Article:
The technical specification for a new short-range wireless technology aimed at applications such as sensor networks and building automation and management called Zigbee has received its final approval.
The Zibee alliance who have ratified the protocol believe that a number of new products will now be made possible that should improve peoples lives. Bob Heile who is chairman of the ZigBee Alliance is expecting consumer products in 2005. With more than 100 member companies it is a testament to the integrity of the member companies that their protocol has been ratified on time, unlike ultra wideband and other wireless protocols that have taken far longer to get agreed and to get off the ground.
This new wireless technology has beendesigned to be highly energy efficient and uses low data rates so that it does not compete with other wireless technologies like Bluetooth and 802.11 wi-fi, and this makes it an inexpensive tool for applications like sensor networks in factories and in the home.
Zigbee nets create a mesh network so that the majority of routing occurs on the basis of routing performance. The latency within the mesh network varies as a result of the topology and the hops of data and acknowledgement happen in the tens of milliseconds range, meaning that reaction times will be extremely quick and unlikely to be noticed by humans.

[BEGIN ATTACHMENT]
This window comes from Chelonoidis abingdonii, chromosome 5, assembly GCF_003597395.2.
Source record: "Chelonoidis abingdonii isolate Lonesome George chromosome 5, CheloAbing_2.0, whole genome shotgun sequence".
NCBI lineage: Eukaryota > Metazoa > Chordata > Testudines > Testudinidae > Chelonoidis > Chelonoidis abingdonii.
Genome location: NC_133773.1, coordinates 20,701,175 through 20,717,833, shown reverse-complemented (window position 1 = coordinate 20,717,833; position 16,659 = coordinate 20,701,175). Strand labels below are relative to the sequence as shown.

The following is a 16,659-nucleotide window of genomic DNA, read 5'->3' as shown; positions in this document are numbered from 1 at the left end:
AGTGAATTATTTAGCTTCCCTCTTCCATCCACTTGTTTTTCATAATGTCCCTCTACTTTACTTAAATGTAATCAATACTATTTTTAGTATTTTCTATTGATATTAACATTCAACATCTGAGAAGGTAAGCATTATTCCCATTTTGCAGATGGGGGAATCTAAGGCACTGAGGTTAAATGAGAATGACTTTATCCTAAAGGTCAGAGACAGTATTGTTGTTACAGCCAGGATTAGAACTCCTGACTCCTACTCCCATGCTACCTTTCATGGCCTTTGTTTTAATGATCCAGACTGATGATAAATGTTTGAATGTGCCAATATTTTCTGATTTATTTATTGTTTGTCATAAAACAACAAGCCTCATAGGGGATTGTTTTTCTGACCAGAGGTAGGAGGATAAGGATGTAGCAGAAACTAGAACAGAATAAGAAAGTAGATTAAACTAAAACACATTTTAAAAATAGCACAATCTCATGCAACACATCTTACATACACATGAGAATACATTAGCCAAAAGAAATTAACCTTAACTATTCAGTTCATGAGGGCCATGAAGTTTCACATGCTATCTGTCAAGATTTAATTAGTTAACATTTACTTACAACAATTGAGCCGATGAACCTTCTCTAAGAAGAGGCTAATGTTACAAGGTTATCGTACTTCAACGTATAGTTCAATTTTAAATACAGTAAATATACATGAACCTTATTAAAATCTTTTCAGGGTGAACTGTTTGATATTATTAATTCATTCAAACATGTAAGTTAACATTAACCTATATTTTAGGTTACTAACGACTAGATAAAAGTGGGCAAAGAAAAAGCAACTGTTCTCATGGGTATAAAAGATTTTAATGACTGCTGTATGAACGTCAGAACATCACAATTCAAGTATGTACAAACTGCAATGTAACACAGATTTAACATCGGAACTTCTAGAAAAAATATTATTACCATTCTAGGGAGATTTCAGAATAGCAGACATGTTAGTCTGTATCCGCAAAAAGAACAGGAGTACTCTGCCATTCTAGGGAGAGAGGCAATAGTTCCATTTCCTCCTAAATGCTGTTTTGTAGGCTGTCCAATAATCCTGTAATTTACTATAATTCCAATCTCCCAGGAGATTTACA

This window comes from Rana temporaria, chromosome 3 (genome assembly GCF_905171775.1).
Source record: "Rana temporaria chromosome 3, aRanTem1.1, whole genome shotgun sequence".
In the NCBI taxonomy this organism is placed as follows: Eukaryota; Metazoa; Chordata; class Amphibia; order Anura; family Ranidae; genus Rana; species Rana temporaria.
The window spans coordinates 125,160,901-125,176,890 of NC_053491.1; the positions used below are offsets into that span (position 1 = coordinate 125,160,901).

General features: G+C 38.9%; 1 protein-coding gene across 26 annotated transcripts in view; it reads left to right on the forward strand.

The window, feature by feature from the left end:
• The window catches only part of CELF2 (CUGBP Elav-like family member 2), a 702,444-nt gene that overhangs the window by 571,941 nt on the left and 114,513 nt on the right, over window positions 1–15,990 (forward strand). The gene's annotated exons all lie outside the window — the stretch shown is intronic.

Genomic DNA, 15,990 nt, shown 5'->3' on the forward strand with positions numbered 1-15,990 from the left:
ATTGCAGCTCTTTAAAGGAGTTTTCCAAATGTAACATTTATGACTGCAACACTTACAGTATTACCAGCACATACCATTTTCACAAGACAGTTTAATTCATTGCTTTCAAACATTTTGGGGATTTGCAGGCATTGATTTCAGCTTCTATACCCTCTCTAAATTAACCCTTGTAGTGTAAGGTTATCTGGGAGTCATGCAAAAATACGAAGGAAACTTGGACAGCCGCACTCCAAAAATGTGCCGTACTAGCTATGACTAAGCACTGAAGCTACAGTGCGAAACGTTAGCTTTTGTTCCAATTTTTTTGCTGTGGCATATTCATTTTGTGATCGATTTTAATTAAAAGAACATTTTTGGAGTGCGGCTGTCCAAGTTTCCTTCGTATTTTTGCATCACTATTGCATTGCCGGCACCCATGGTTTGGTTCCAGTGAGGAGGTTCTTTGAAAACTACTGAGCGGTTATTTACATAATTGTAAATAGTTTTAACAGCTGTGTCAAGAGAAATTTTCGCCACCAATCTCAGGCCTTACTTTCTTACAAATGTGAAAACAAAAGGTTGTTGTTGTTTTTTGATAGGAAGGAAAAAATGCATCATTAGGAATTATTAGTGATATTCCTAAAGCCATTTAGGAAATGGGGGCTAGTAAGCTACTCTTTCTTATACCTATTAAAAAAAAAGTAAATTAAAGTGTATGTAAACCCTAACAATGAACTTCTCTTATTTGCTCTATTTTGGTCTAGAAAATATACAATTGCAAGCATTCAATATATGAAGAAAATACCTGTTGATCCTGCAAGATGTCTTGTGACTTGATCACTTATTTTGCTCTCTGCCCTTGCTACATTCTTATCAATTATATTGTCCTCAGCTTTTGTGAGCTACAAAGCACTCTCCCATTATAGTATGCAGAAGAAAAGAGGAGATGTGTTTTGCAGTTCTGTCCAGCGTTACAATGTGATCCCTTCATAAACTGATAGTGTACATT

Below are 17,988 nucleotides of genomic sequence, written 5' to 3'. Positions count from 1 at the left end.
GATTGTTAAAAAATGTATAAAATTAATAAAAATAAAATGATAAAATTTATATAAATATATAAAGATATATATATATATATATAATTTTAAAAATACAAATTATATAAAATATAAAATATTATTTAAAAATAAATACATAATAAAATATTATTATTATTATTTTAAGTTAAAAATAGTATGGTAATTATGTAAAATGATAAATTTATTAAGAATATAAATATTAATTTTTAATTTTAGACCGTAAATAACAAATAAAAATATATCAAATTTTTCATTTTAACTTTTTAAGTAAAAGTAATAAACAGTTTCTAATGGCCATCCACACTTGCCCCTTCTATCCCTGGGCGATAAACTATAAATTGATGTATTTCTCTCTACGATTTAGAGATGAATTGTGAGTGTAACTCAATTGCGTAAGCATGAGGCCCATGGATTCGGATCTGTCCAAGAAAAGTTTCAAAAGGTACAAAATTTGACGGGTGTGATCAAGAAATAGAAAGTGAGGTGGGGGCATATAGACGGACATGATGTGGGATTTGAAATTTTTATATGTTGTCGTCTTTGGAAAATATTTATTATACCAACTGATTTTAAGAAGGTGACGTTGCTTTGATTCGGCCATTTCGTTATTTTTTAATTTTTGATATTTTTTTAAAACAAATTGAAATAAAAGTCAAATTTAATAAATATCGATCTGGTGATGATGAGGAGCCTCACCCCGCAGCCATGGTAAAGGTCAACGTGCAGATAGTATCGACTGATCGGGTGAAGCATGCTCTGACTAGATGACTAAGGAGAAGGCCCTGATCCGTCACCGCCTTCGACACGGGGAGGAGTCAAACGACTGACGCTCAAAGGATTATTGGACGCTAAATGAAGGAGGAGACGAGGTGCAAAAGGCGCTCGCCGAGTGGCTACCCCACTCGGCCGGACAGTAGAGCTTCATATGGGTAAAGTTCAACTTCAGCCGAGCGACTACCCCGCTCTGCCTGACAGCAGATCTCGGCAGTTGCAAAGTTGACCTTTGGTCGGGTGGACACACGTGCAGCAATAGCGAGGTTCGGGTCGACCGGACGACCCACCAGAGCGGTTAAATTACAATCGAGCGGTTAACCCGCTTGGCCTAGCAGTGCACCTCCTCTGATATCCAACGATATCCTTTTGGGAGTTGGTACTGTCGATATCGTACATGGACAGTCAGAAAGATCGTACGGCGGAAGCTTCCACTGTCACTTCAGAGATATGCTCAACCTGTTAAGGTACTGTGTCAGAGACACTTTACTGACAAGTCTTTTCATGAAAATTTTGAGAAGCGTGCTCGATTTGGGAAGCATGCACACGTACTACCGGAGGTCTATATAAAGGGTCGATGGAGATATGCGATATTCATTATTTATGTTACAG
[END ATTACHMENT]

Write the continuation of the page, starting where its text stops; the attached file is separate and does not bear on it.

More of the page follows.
The network Zigbee coordinator, or one of the routers assigns a 16 bit address to the mesh node according to the rules that are based on the parameters that are contained in the Zigbee stack profile.
When a Zigby node is activated for the first time, the wireless network instructs the media access control (the MAC) to search all of the channels in an available network and once the net is found the MAC can provide that information to the network layer and henceforth let the end application determine whether to join, or alternatively the node can join the net automatically.
All this means that your home can become extremely automated, at very small cost, and with a high level of functionality that we are really only scratching the surface of at the moment with our existing wireless technologies.
Analog Devices, Cirronet, Crossbow Technology, Inc., Freescale Semiconductor, Inc., Helicomm, Innovative Wireless Technologies, Integration Associates, Melexis Connectivity Solutions, Millennial Net, Inc., Omnex Control Systems, Inc., Texas Instruments, Inc., Yokogawa Electric Corporation and ZMD.